Mossey Family Values (2018)

By October 2, 2018 February 13th, 2019 Bnei Mitzvah, Family Values
The following essay on family values, including creativity, was written by Jackson Mossey, a middle schooler, enrolled in City Congregation’s Bar/Bat Mitzvah program. Students spend a year and a half researching their heritage, values and beliefs, and write on a Jewish subject of their choice, their major project. The process  improves both the student’s writing and critical thinking skills, as well as his/her self confidence and overall maturity.
     My family has many values. They range from education to entrepreneurship. Most of my family’s values have influenced me a great deal, while others are less important to me.
     Education, chee-nuch, is of value on both sides of my family.  There is an emphasis on having professional careers, but making lots of money is not the number one priority. People in my family hold jobs for which they have a lot of passion. Most have attended college.  My Mom and my Grandmother Anna both have master’s degrees in social work and work as psychotherapists; my grandfather Gary earned a masters in writing and published novels and poetry.  My aunt Sharon has a nursing degree.  My paternal grandmother Shirley started college later in life and until recently was still taking classes.  My Dad was unable to attend college because he couldn’t afford the tuition and had to work from age 16. He does value education, however, and closely follows my progress in school. My mom is a big reader, favoring books on evolution and psychology. Personally, I like to educate myself about current events and music.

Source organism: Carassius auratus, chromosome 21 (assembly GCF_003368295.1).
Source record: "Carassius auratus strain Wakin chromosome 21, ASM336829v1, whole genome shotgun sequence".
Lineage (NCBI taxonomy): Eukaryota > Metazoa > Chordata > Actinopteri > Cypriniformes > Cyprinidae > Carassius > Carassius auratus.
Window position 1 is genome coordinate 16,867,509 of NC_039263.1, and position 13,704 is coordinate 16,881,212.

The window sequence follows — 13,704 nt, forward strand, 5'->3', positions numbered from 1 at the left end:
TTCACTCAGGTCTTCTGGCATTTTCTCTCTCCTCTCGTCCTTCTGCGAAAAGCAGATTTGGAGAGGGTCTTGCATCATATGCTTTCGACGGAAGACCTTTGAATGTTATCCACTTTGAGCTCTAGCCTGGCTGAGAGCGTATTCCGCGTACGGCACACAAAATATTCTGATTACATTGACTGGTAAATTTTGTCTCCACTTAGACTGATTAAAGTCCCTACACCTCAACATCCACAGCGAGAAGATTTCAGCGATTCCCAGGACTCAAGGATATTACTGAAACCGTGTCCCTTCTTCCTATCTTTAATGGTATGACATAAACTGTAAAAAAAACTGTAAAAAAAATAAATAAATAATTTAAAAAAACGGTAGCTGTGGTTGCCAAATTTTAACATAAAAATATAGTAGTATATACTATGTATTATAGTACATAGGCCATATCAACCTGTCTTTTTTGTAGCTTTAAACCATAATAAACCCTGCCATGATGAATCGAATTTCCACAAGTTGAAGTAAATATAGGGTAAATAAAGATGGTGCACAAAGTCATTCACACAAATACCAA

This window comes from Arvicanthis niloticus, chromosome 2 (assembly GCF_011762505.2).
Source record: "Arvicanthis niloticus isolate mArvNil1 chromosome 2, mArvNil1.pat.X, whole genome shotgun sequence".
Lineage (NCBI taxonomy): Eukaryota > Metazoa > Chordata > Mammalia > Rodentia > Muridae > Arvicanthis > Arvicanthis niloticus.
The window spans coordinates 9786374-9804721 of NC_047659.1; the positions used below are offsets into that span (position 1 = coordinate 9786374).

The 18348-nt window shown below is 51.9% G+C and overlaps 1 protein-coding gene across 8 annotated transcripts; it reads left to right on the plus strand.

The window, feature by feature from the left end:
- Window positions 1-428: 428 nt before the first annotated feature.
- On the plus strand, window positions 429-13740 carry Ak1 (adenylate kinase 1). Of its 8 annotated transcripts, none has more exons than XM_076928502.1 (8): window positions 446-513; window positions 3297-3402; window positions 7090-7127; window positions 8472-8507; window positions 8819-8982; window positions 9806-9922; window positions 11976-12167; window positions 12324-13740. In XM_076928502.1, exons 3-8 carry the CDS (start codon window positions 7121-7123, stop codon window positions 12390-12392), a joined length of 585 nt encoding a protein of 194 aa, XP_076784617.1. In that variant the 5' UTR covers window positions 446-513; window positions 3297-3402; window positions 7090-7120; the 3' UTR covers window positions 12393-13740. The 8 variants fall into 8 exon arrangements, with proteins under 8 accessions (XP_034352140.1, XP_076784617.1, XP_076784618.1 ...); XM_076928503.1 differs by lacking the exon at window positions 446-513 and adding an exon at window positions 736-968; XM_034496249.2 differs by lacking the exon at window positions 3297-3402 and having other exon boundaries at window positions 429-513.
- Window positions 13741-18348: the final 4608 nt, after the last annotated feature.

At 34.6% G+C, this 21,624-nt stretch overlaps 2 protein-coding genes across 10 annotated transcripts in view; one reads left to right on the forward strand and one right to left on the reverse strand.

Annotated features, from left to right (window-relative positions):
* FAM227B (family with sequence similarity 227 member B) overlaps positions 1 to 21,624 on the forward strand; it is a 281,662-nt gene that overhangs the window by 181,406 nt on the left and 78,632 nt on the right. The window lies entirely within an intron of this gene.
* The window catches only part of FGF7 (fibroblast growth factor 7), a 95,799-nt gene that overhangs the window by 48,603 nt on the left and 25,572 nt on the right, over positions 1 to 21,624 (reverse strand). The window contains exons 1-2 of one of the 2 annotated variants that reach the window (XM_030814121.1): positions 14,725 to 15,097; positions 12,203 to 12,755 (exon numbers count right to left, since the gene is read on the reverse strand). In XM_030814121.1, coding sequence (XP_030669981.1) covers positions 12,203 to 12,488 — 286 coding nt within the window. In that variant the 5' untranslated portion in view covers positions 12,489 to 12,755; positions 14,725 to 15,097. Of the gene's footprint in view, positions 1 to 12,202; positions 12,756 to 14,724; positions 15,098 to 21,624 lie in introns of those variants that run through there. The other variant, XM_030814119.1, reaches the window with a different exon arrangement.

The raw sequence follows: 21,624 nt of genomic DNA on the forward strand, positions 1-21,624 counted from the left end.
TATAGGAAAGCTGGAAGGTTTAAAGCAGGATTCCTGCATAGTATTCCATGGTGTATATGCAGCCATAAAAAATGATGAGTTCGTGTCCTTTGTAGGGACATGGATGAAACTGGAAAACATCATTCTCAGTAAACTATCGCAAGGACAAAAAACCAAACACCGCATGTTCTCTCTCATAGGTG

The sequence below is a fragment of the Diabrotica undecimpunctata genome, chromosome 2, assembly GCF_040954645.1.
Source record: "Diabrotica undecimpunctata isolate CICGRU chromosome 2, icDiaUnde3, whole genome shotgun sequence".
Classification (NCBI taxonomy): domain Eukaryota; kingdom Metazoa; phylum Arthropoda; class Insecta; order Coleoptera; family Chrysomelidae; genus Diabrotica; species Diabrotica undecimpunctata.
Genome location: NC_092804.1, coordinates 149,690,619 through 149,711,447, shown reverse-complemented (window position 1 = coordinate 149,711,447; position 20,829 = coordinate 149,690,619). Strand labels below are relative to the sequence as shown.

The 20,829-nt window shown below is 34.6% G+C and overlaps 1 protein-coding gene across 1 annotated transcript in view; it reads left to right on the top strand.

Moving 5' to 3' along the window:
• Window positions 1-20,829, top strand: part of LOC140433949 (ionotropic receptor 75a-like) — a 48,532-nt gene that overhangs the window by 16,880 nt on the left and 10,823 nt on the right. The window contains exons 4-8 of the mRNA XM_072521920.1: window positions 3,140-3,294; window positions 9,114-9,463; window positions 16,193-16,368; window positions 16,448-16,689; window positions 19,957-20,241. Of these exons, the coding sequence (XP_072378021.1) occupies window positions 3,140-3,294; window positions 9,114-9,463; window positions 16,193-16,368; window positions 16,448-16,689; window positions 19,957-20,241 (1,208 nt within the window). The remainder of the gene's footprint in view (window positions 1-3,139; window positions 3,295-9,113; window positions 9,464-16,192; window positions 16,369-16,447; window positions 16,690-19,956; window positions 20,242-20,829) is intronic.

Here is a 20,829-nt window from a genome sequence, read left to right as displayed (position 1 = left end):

Creativity, y’zeer – ah – tee- oot, appears everywhere in my family. My mom’s great Aunt Sherry made beautiful pottery; my great uncle Steve designs and makes all kinds of decorative stained-glass objects.   My grandfather was a fiction writer; and my grandmother Anna designed toys, clothing and quilts for a children’s store she opened in 1970 in the East Village called The Chocolate Soup.  Today she continues to be creative by knitting and telling great stories.  My mother started making things from a young age; as a child she made dollhouse furniture, in her 20’s she made collages, and then she made jewelry that she sold at flea markets. Now, she taught herself how to sew and designs and makes her own clothing. My aunt Daphne is a photographer, my aunt Renee is a writer, my cousin Zoe is a filmmaker. My Uncle Luke writes poetry, and my step-grandmother Margo is an actress. Creativity is important because it adds color to the world. Without creativity the world would not have art or really any technology and gives the opportunity to think freely and expand on many ideas.
     Another aspect of creativity in my family is music, Moo-see-ka. Going way back to 1890, Pinchuck (my maternal great, great, great Uncle) was a famous opera star in Eastern Europe.  On the same side of the family is my second cousin Robin who is now a famous opera star in Berlin.  Another musician in my family was my maternal great uncle Wayne.  He was a professional organist in churches in Mississippi.  My father Shelly started playing drums at age 14 and had his own band through his 20’s. He started me on the bongos at three months and I’ve always fooled around with drums, but I started playing seriously when I joined my middle school jazz band.   I am now in 9th grade at Kaufman Special Music School, and I play with a few bands outside of school. For the past few years I’ve been playing in the subways as well. Music is important because it is a branch of creativity, an art form. For me, I grew up listening to the Beatles, the Stones, Led Zeppelin, and Jimi Hendrix, and I’ve always kept music very close to me.